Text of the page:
Reading time: 3 minutes - The Discussion Section of a Lab Report is where you can really separate yourself from the rest of the pack.
Here we talk about three main ways people make mistakes and end up staying with the pack, and how to avoid making these mistakes altogether.
The Error: More Waffle than a Waffle Shop
From the Abstract to the Results, you have been crisp, clear, concise, and frankly, you’ve been a goshdarn genius.
For some unexplained reason, people forget to be crisp, clear and concise in the Discussion. If anything, it becomes soggy, waffly, and long.
This error is a bit vague but is so important. Don’t drop your standards for the Discussion Section. This is still an academic Lab Report. We’re still doing Science here.
Remember to have really good starting sentences to your paragraphs that explain what is going to be in that paragraph. For example:
“There are three main limitations to the current study.”
Now that is crisp. It structures the work, too.
It is a little scary how many students forget to have paragraphs in the Discussion Section. It keeps us up at night.
Let us get some sleep - structure the work.
Add in some punchy, direct sentences with one point contained in each sentence, and you’re back on track.
Keep your standards high. You want the work to finish well, rather than leaving your marker with a sour taste.
Goshdarn is a word, right?
The Error: Missing the Opportunity to Get in Some Fantastic Citations
It’s an obvious error not to have any citations in your Discussion Section. You probably know that much, right?
However, many students miss golden opportunities to stick some nobel-prize-winning citations in their Discussion Sections.
Here’s a golden opportunity in a study about how sweaty people get during exercise:
“The lack of temperature control in the study was a limitation. This probably affected the main dependent variable.”
If you can’t see how that opportunity train just stormed on past, let us show you what could have been done instead:
“The lack of temperature control in the study was a limitation. Temperature changes of even one degree celcius have been shown to increase sweat output in participants by up to 45% (Ashcroft, 2013).”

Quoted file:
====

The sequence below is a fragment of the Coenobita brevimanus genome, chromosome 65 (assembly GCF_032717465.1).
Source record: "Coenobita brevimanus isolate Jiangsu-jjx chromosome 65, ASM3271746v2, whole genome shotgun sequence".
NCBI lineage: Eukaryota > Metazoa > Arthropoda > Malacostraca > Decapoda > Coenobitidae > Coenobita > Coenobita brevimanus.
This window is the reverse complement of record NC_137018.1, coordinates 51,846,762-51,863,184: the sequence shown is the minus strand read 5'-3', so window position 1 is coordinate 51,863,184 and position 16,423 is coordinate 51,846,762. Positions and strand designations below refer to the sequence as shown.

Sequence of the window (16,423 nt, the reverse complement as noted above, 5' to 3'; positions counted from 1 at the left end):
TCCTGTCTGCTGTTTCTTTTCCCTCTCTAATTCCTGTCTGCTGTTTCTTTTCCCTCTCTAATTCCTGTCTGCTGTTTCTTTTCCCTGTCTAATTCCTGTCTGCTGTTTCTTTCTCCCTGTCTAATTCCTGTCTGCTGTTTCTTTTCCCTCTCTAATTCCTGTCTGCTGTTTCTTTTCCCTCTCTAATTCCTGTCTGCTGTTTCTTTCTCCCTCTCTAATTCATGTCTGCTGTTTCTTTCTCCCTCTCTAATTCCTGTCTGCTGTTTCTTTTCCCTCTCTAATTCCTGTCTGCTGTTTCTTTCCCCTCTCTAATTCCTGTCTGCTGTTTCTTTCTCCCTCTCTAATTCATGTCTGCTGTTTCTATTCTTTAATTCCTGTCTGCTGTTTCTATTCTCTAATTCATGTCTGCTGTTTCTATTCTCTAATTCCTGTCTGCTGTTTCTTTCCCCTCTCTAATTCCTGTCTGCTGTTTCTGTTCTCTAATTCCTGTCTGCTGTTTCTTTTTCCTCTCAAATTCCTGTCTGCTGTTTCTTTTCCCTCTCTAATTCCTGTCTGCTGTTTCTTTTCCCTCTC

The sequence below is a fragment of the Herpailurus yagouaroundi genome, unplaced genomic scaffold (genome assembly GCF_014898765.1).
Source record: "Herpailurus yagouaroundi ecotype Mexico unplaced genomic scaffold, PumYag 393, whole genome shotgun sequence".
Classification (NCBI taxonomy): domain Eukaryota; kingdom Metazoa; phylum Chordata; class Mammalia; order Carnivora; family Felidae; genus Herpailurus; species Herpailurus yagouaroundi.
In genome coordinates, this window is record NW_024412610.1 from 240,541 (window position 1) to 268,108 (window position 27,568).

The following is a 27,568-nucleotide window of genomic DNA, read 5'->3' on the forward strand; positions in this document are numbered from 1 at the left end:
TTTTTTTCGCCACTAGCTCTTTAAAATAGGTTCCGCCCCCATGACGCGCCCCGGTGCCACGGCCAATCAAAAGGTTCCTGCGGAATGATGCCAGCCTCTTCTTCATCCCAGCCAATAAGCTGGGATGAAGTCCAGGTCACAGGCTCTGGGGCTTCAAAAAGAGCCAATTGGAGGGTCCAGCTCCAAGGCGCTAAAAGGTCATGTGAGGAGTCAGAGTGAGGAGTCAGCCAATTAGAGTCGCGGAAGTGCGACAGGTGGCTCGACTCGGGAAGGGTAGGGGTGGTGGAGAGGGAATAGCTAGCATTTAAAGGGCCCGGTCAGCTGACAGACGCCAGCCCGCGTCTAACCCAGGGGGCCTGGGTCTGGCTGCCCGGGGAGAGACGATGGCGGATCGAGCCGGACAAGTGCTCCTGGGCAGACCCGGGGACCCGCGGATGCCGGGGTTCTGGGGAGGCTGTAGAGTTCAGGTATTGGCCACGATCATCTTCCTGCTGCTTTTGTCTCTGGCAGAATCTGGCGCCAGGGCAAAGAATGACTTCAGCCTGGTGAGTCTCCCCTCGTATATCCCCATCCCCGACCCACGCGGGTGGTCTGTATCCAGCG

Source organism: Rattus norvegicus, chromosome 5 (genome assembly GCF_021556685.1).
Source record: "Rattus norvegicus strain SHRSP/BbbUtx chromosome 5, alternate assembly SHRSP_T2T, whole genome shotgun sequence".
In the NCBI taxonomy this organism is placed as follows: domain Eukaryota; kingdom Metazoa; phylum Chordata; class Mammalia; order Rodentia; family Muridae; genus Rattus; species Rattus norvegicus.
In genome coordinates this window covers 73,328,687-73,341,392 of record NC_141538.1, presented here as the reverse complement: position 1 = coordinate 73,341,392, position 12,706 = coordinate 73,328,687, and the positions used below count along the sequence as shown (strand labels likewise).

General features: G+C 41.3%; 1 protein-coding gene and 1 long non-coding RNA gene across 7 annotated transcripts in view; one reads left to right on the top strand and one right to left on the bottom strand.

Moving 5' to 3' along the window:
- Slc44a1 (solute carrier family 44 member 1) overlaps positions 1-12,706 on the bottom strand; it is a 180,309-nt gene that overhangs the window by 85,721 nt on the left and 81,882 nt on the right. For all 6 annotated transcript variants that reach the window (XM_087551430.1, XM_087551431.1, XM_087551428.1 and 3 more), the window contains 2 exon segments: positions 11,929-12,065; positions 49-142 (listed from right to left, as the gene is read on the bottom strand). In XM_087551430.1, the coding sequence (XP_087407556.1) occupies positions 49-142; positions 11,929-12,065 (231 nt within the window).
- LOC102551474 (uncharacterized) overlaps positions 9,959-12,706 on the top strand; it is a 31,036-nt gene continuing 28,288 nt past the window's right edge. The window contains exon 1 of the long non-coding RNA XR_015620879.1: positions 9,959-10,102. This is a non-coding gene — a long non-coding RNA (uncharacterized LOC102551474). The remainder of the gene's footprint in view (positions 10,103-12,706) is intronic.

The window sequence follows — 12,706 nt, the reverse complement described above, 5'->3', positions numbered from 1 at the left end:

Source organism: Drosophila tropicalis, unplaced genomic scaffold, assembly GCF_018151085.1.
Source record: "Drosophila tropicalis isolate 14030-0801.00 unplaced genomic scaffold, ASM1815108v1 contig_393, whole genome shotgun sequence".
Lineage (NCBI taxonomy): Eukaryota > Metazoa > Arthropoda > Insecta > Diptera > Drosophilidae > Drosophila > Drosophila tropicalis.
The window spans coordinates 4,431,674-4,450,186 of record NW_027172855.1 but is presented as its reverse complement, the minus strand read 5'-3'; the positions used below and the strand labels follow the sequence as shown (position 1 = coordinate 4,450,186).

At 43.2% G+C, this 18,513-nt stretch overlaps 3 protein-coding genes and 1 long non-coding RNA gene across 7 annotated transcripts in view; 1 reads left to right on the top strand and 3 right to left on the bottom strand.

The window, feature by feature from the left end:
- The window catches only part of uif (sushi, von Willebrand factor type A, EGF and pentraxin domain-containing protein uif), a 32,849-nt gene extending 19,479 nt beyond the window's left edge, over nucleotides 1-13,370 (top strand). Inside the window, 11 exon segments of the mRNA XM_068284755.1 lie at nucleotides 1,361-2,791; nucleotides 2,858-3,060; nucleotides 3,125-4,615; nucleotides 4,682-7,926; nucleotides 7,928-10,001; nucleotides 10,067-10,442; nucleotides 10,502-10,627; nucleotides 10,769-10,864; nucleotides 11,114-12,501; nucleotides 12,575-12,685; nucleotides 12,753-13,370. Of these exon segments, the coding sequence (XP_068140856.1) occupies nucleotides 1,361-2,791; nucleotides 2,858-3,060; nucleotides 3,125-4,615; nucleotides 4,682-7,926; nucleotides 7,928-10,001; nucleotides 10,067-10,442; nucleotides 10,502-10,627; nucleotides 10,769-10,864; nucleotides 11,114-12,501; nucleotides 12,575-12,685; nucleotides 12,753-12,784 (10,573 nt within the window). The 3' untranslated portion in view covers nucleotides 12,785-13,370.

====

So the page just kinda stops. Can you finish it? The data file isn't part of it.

As you can see, it’s such a simple point, so it’s such an easy citation to find, and yet it makes the limitation section go from okay to have a PhD now you scientific wizard.
Look for opportunities and you will see them in the Discussion Section. Everywhere.
The Error: Forgetting to Have a Watertight Narrative (Being a Bit ‘Leaky’)
Your Discussion Section is not an island after the Results Section. It needs to fit together with not just the Results, but the Introduction and Methods Sections as well.
People sometimes don’t even mention the information in the Introduction. If you cited studies saying that cats can’t jump backwards, and you’ve just discovered a cat that can jump backwards, you absolutely need to be citing those previously mentioned studies and start discussing why you got different results.
If there’s a citation in the Introduction, there’s a high likelihood that it will be mentioned again in the Discussion Section. This is normal, and quite expected.
The narrative can also go a bit funny when the Methods Section is forgotten. Students can occasionally come up with limitations about an area of research or a general idea, or start evaluating other people’s studies, yet they don’t evaluate their own study.
The Results can also be forgotten in the Discussion Section, believe it or not. It is sometimes the case that students will be so caught up in evaluating their study that they forget to really interpret what was found in the Results.
Keep the narrative of the Discussion Section absolutely watertight with the rest of the Lab Report. It should fit seamlessly with the Abstract, Introduction, Methods and Results.
Don’t get stuck with the pack. The Discussion Section is your opportunity to shine. So, take it!
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